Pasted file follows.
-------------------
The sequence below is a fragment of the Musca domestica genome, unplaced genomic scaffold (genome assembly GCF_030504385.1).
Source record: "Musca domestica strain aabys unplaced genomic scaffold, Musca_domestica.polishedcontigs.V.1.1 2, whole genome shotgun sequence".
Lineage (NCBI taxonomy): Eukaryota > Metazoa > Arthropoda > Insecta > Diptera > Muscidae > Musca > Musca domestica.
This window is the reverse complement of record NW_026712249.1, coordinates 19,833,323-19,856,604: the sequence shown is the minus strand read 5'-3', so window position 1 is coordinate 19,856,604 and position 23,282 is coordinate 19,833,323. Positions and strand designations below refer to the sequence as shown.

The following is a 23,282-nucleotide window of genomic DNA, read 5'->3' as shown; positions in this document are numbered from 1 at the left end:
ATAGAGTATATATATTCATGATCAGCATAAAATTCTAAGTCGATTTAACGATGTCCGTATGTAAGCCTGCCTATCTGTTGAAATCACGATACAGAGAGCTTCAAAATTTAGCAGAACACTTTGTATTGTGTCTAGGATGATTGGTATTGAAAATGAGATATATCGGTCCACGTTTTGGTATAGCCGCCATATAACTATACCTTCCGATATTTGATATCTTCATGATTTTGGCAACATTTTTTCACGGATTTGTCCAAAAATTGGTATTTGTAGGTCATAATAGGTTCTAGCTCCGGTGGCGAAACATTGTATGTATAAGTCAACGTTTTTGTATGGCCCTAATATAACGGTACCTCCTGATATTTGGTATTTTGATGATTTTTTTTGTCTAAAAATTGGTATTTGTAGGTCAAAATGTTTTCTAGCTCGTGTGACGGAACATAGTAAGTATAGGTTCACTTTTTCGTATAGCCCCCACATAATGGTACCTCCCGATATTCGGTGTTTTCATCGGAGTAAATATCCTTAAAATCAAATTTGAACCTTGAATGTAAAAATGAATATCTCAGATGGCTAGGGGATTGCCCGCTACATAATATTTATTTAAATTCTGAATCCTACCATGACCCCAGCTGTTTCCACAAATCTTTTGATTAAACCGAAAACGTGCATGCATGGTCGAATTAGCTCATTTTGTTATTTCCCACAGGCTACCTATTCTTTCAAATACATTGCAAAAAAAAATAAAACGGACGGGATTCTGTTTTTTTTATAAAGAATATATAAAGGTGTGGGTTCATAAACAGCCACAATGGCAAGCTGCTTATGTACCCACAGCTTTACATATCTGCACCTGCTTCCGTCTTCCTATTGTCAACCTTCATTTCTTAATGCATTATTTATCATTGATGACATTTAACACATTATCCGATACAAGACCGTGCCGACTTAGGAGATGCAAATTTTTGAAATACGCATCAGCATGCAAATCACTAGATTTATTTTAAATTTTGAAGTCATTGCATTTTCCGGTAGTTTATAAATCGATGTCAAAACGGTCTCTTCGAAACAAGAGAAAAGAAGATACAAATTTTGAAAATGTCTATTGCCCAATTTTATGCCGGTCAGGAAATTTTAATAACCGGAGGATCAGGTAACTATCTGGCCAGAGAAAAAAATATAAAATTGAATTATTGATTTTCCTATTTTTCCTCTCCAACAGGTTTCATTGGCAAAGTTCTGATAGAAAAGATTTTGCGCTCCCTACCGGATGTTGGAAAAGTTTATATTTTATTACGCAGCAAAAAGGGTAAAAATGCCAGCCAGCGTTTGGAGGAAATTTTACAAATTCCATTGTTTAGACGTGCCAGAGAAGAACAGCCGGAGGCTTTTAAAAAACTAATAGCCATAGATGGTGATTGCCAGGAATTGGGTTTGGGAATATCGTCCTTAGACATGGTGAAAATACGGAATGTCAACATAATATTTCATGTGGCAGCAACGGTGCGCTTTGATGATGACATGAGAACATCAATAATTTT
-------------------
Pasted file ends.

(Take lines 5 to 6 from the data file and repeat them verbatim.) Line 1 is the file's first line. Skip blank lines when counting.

The following is a 23,282-nucleotide window of genomic DNA, read 5'->3' as shown; positions in this document are numbered from 1 at the left end:
ATAGAGTATATATATTCATGATCAGCATAAAATTCTAAGTCGATTTAACGATGTCCGTATGTAAGCCTGCCTATCTGTTGAAATCACGATACAGAGAGCTTCAAAATTTAGCAGAACACTTTGTATTGTGTCTAGGATGATTGGTATTGAAAATGAGATATATCGGTCCACGTTTTGGTATAGCCGCCATATAACTATACCTTCCGATATTTGATATCTTCATGATTTTGGCAACATTTTTTCACGGATTTGTCCAAAAATTGGTATTTGTAGGTCATAATAGGTTCTAGCTCCGGTGGCGAAACATTGTATGTATAAGTCAACGTTTTTGTATGGCCCTAATATAACGGTACCTCCTGATATTTGGTATTTTGATGATTTTTTTTGTCTAAAAATTGGTATTTGTAGGTCAAAATGTTTTCTAGCTCGTGTGACGGAACATAGTAAGTATAGGTTCACTTTTTCGTATAGCCCCCACATAATGGTACCTCCCGATATTCGGTGTTTTCATCGGAGTAAATATCCTTAAAATCAAATTTGAACCTTGAATGTAAAAATGAATATCTCAGATGGCTAGGGGATTGCCCGCTACATAATATTTATTTAAATTCTGAATCCTACCATGACCCCAGCTGTTTCCACAAATCTTTTGATTAAACCGAAAACGTGCATGCATGGTCGAATTAGCTCATTTTGTTATTTCCCACAGGCTACCTATTCTTTCAAATACATTGCAAAAAAAAATAAAACGGACGGGATTCTGTTTTTTTTATAAAGAATATATAAAGGTGTGGGTTCATAAACAGCCACAATGGCAAGCTGCTTATGTACCCACAGCTTTACATATCTGCACCTGCTTCCGTCTTCCTATTGTCAACCTTCATTTCTTAATGCATTATTTATCATTGATGACATTTAACACATTATCCGATACAAGACCGTGCCGACTTAGGAGATGCAAATTTTTGAAATACGCATCAGCATGCAAATCACTAGATTTATTTTAAATTTTGAAGTCATTGCATTTTCCGGTAGTTTATAAATCGATGTCAAAACGGTCTCTTCGAAACAAGAGAAAAGAAGATACAAATTTTGAAAATGTCTATTGCCCAATTTTATGCCGGTCAGGAAATTTTAATAACCGGAGGATCAGGTAACTATCTGGCCAGAGAAAAAAATATAAAATTGAATTATTGATTTTCCTATTTTTCCTCTCCAACAGGTTTCATTGGCAAAGTTCTGATAGAAAAGATTTTGCGCTCCCTACCGGATGTTGGAAAAGTTTATATTTTATTACGCAGCAAAAAGGGTAAAAATGCCAGCCAGCGTTTGGAGGAAATTTTACAAATTCCATTGTTTAGACGTGCCAGAGAAGAACAGCCGGAGGCTTTTAAAAAACTAATAGCCATAGATGGTGATTGCCAGGAATTGGGTTTGGGAATATCGTCCTTAGACATGGTGAAAATACGGAATGTCAACATAATATTTCATGTGGCAGCAACGGTGCGCTTTGATGATGACATGAGAACATCAATAATTTT